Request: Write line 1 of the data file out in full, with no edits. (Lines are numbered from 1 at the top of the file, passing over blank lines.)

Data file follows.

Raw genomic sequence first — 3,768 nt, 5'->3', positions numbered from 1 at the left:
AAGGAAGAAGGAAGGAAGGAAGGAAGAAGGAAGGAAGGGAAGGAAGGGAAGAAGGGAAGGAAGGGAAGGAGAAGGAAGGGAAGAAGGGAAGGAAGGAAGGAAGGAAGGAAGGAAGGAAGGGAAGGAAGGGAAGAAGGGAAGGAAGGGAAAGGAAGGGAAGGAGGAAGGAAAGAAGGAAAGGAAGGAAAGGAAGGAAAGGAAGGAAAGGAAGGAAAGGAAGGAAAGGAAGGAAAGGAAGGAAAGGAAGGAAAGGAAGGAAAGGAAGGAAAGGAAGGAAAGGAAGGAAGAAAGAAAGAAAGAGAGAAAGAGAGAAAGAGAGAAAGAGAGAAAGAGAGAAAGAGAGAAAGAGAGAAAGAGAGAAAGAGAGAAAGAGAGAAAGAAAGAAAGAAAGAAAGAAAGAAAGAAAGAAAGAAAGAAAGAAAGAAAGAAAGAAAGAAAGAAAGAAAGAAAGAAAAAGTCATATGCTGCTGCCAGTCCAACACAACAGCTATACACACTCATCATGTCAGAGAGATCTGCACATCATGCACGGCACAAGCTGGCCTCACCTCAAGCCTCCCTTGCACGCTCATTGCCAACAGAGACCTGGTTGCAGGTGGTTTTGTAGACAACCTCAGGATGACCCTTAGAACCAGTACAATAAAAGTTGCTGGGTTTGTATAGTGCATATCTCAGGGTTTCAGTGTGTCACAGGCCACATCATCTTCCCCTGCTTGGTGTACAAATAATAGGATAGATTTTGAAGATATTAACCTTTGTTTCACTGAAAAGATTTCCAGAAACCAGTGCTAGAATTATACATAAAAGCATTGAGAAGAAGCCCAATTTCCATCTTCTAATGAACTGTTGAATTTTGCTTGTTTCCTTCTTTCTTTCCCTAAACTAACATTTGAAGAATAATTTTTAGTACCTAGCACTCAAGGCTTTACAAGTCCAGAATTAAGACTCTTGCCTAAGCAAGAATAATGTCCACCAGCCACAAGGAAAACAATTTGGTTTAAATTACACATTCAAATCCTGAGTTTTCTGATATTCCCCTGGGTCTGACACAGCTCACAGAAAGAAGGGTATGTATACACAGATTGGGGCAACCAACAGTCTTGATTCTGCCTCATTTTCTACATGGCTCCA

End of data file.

Raw genomic sequence first — 3,768 nt, 5'->3', positions numbered from 1 at the left: